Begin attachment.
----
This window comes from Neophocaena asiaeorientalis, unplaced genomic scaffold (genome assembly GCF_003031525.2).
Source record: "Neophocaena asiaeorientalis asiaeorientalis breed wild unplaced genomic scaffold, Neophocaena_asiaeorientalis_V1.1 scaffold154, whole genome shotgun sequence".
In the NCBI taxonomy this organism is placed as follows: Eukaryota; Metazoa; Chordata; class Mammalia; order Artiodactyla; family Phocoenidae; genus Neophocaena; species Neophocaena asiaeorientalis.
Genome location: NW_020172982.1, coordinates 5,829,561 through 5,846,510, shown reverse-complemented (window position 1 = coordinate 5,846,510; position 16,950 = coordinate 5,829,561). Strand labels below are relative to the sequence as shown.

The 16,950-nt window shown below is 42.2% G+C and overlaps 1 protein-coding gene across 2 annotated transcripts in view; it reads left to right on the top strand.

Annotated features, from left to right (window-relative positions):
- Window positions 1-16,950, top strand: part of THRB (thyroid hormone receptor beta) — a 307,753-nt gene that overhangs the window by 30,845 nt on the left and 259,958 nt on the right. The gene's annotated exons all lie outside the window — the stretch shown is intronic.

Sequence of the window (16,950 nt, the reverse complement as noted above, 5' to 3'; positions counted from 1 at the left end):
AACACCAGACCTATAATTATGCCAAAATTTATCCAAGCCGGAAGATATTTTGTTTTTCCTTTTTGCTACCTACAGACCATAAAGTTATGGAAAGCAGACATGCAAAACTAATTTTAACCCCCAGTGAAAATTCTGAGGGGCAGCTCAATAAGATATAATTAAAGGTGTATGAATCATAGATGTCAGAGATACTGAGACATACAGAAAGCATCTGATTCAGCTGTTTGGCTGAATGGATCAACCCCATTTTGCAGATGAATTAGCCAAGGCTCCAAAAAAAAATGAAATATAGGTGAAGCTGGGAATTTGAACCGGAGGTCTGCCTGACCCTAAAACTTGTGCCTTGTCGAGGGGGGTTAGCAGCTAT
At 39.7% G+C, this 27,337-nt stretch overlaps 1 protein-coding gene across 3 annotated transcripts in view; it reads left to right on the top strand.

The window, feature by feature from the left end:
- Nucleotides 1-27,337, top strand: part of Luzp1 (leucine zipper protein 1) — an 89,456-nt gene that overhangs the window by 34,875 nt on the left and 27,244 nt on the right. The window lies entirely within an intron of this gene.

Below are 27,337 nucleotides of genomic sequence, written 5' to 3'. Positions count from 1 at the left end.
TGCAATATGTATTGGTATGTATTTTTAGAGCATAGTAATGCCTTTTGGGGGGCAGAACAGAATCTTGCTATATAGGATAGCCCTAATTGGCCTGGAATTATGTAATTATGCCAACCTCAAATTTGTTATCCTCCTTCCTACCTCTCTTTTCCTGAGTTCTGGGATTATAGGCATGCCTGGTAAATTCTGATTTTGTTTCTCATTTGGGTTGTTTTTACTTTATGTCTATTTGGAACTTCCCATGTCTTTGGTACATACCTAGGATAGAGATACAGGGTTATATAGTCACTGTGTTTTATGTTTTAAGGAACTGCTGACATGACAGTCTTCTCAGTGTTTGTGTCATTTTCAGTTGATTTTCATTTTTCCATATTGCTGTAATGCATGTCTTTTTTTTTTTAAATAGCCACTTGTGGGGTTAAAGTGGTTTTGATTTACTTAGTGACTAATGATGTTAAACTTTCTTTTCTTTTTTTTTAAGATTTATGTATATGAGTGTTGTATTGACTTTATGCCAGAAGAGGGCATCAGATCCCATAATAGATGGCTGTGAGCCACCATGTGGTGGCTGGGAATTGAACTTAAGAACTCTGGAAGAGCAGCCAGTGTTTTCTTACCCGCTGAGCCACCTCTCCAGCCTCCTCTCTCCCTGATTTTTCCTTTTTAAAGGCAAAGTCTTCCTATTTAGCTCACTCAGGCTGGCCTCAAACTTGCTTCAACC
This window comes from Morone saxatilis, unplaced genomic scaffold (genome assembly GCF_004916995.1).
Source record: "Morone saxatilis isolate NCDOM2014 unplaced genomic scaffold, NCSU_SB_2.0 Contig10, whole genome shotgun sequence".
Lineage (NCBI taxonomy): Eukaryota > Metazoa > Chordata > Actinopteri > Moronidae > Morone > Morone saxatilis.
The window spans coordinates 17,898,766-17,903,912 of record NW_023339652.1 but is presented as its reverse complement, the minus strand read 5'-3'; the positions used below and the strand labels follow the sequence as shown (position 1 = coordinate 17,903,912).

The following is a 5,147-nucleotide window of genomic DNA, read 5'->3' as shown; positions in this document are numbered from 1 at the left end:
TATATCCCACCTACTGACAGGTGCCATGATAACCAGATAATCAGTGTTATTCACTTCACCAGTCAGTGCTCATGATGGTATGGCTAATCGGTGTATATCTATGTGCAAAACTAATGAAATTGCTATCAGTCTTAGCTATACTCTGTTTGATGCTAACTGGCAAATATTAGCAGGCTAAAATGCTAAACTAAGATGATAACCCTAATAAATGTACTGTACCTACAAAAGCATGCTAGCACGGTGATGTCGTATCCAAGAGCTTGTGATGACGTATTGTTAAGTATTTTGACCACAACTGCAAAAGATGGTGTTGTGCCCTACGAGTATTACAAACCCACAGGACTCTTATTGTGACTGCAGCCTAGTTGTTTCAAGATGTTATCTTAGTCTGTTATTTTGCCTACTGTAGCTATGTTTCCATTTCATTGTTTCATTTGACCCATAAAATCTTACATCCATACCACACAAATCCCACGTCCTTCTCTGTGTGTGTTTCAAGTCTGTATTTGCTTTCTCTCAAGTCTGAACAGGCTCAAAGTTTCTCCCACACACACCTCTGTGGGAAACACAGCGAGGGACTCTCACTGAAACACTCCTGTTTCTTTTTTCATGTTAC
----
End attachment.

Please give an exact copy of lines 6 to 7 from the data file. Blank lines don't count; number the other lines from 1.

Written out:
Annotated features, from left to right (window-relative positions):
- Window positions 1-16,950, top strand: part of THRB (thyroid hormone receptor beta) — a 307,753-nt gene that overhangs the window by 30,845 nt on the left and 259,958 nt on the right. The gene's annotated exons all lie outside the window — the stretch shown is intronic.